Roadtrip Day 7-1/2: Take A Seat

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The next factory we visit wasn’t a factory at all. It was more like a giant woodshop.

Here, they focus on making one thing well – the ultimate awards chair.

This is the chair you see in the corner of someone’s office, or if they’re retired, in their den.

It’s not made from plastic, or composite, or fiberglass. This chair is made from Appalachian Hardwood.

It’s exquisitely shaped and finished to fit our arms, backs and buttocks in a sturdy structure that should last a lifetime. It is more than a chair. It’s an heirloom.

Usually the chair is painted all black, with an organization’s gold seal imprinted on the headrest and a personalized nameplate on the back. But also commonly, the customer chooses to have the arms, and sometimes the headrest stained in a brilliant cherry, maple or walnut finish.

We meet David, who bought the company a dozen years ago. He introduces us to the eight-man crew and shows us around.

Each of the company’s crew is trained to work in all aspects of the chair-making process. So when more help is needed in lacquering, for instance, someone can drop a task and pitch in to help avert a production bottleneck.

Chris is working on the first stage. He’s cutting pieces from raw wood and sanding them, by machine and by hand, until the pieces are silky smooth.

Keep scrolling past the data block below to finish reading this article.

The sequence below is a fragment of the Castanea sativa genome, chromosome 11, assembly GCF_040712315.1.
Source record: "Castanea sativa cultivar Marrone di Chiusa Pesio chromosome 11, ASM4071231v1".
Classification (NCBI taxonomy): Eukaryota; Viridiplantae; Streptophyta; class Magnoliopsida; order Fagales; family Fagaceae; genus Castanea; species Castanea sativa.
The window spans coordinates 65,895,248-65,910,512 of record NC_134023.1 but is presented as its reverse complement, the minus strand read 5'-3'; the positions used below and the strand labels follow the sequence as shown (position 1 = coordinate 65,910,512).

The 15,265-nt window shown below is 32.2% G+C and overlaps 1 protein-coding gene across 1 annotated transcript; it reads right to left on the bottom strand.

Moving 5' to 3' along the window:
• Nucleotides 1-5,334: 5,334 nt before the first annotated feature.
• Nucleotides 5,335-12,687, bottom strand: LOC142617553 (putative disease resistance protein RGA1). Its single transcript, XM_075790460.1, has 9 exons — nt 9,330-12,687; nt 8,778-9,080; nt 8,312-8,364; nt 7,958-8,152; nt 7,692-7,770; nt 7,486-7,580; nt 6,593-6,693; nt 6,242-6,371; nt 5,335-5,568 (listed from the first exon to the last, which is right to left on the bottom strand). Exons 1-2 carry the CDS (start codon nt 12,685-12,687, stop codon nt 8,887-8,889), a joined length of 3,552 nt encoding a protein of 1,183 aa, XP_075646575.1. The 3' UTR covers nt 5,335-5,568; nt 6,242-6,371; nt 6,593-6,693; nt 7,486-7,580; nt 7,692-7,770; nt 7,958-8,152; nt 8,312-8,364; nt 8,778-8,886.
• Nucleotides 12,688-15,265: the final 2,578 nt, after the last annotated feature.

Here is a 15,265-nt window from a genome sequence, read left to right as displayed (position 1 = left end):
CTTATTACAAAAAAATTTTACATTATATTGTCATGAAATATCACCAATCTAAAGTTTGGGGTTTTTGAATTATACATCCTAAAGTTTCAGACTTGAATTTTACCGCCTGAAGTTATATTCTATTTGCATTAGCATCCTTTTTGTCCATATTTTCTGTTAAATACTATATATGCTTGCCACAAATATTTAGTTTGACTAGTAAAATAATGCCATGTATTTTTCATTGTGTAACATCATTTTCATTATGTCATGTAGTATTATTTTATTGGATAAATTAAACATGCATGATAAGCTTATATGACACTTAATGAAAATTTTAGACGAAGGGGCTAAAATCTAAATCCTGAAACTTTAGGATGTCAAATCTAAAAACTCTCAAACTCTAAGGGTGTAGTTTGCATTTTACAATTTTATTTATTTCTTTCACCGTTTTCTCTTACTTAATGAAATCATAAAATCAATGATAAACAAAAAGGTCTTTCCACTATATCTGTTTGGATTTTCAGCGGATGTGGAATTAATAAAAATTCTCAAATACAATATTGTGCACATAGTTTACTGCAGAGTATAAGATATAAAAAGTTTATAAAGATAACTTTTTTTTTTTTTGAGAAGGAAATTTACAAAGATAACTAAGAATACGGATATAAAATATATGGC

Peter is piecing the chairs together, carefully fitting each component into the other, reinforcing every joint with glue and screw.

applying final coat to awards chair

At another station, someone is applying black lacquer. It’s a skillful process, slowly and steadily waving the paint spray back and forth so that lacquer goes down lightly and evenly, without runs or buildup.

Christina is adding 28 gold-striped highlighlights to the seat, legs, spindles and turned slats. She is an illustration artist working with a surgeon’s precision. Each gold line looks a bit like a reed of bamboo; each one similar, yet each one unique.


attaching arms to awards chair

Bill is adding a customized gold logo to the headrest of each chair. Some chairs might be destined for new doctors at the University of Pennsylvania Medical School. Others might be for retiring pilots at United Airlines. These logos are all gold, but the logos could also be colorful, laser-etched or medallions, depending on the customer.

A personalized brass plate is screwed tightly to the back. This one says, “To Richard Jeffers, for 30 Years of Service.”

Even the shipping process takes considerable preparation. An over-sized, reinforced box is created, the chair is inserted and smaller ‘filler’ boxes are added to ensure there is no empty spaces.

The entire process to make a single chair can take a full week. The goal is beauty and quality, rather than speed and efficiency.

David tells us that there are few custom chair builders remaining in the US. And teaching new employees the skills, and patience, and the eye for detail, is not always easy.

By supporting US-based manufacturers, we can all play an important part in preserving the skill sets that our American craftsmen have mastered, important for our economy today, and our children’s world tomorrow.

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